news / tech talk

VOIP Data Connections

by Lee LeClair
As seen in Inside Tucson Business

If your office is considering an update of its telephony structure, you may find yourself considering technologies like Voice Over IP (VOIP), Video Teleconference Over IP (VTCOIP), Skype, GoogleTalk, etc. As you consider the pros and cons of these technologies, do not forget to consider the aspects of security and performance.

The primary telephony structure is still switched virtual circuits provided by the telephone companies; these provide a virtual dedicated circuit from your phone to the one you are calling, typically with about a 64kKHz bandwidth circuit in the US. It provides high quality low latency performance through the use of circuits that are dedicated once they are established when you make the call. This technology has been with us for decades though like everything else it has improved with time (most circuits are digital now where they were once analog).

A security benefit of this technology is that it is largely purpose-built and has been traditionally separate from data networks. Your telephone instrument is not a very smart device and you don’t store data on it so there is not much point in trying to crack into it. Phone phreaking is a time-honored tradition but the intent of it was usually to be able to make free phone calls. Tapping telephone lines typically required getting physical access at the telephone or to the lines nearby; a risky business.

In contrast, data networks were designed for data packets and “bursty” traffic profiles that could operate with delays and latency. Most data traffic does not require near-zero latency; if your email takes a few seconds or minutes to get to its destination, it’s no big deal. However, the need for separate sets of cables, wall outlets, and equipment dedicated to your computers and telephones became a target for cost savings and consolidation when voice capabilities were demonstrated on data networks. Higher bandwidth networks and the ability to use Quality of Service for data prioritization in networks alleviated some pressure on latency and voice quality while the ability to use a single set of cables and switching equipment for both voice and data was attractive. However, there are some serious security issues to consider.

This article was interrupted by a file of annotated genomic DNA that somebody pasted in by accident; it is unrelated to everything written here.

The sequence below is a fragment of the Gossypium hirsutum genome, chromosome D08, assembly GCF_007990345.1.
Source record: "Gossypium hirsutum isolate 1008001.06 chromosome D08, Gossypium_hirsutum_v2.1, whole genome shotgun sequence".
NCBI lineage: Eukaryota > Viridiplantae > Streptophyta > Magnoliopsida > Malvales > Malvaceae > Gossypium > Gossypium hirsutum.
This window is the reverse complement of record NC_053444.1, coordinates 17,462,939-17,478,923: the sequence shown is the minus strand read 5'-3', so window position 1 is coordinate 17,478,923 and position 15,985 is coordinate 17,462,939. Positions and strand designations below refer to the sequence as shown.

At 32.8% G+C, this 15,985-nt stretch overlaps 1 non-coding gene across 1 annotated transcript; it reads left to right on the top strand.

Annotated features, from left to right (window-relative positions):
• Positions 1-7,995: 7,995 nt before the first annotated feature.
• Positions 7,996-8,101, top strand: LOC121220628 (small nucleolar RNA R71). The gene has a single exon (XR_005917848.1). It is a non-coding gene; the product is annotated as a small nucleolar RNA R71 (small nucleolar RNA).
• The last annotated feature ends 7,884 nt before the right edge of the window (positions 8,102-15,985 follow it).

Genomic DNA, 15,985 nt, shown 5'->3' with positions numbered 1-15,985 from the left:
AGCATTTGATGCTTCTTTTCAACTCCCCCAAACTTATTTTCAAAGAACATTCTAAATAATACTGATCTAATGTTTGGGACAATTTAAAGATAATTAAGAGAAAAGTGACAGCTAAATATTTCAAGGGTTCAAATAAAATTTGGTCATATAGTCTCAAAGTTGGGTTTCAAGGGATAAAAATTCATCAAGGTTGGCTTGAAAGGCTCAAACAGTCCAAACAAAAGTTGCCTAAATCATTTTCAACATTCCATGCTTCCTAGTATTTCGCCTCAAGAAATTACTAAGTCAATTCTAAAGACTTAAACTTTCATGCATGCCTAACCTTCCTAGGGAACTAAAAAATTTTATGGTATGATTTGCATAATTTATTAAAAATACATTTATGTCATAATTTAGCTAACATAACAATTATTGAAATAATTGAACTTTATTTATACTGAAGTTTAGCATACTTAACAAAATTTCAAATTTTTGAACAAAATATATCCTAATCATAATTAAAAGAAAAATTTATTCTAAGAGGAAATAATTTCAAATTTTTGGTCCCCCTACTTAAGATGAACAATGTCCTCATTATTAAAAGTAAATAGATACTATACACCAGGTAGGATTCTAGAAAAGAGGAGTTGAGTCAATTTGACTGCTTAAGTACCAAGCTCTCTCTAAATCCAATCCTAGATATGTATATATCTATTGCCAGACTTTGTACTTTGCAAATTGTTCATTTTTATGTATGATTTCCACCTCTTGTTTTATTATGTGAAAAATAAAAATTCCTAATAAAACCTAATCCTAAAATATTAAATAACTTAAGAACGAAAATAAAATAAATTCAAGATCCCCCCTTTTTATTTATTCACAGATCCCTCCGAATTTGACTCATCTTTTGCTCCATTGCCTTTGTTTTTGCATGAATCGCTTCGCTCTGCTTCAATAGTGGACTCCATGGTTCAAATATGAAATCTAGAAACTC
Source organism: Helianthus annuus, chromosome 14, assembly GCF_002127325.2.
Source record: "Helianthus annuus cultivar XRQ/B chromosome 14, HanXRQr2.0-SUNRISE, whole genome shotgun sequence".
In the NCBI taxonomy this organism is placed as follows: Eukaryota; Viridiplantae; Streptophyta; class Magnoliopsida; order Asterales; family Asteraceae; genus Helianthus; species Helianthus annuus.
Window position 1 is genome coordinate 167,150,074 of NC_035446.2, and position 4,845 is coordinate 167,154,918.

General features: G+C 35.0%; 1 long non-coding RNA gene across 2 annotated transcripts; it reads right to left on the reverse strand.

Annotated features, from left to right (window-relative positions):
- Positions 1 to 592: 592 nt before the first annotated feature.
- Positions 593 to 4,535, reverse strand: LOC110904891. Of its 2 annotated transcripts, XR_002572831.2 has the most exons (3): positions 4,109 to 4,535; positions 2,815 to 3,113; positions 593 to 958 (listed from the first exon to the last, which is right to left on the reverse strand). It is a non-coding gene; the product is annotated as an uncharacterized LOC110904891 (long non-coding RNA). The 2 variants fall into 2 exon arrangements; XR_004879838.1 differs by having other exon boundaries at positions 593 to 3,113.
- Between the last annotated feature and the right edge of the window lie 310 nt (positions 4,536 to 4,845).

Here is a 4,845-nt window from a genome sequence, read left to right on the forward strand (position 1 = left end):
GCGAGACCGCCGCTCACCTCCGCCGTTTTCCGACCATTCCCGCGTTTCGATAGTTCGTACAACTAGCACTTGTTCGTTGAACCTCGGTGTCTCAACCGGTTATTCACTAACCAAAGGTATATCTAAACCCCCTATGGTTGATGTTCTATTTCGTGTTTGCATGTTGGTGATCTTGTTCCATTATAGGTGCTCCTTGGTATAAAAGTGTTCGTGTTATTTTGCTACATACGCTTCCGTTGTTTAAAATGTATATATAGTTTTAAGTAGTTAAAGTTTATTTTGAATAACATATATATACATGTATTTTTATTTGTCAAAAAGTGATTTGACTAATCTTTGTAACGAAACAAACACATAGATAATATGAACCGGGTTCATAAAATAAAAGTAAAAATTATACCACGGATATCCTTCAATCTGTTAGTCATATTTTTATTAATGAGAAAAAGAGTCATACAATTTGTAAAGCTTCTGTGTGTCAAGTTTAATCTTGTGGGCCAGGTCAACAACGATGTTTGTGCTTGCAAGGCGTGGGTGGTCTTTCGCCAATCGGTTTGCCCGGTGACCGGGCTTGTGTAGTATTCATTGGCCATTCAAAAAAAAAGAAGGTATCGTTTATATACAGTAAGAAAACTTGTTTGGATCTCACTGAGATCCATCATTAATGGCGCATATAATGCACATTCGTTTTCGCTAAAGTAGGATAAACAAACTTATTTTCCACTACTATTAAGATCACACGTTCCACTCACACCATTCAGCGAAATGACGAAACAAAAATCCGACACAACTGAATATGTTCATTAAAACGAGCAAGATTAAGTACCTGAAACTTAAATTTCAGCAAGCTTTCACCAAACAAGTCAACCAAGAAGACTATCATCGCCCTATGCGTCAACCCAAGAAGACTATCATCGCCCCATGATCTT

A converged network means that there must be a path for voice traffic on your data network and that means that path could be subverted for data compromise. Recording voice conversations is simpler if you can capture the data packets on the network just like any other data packet can be captured. Finally, the popularity of softphones (telephones in software that reside on PCs) along make for significantly more tempting targets since they operate on the PC that your data resides on. From a reliability view, softphones are dependent on PCs and operating systems – items that are inherently less stable than dedicated hardware telephone instruments. Also, some software “telephones” like Skype are really software applications that use creative methods to get around firewalls between calling parties. It’s a new world out there and only time will tell how well these technologies will work and how secure they are.

If you can, logically separate your voice network from your data network with VLANs so you have both a performance boost and greater security. Be careful, plan well, makes changes in increments, and monitor your progress and you should be alright.

Lee Le Clair is the CTO at Ephibian. His Tech Talk column appears the third week of each month in Inside Tucson Business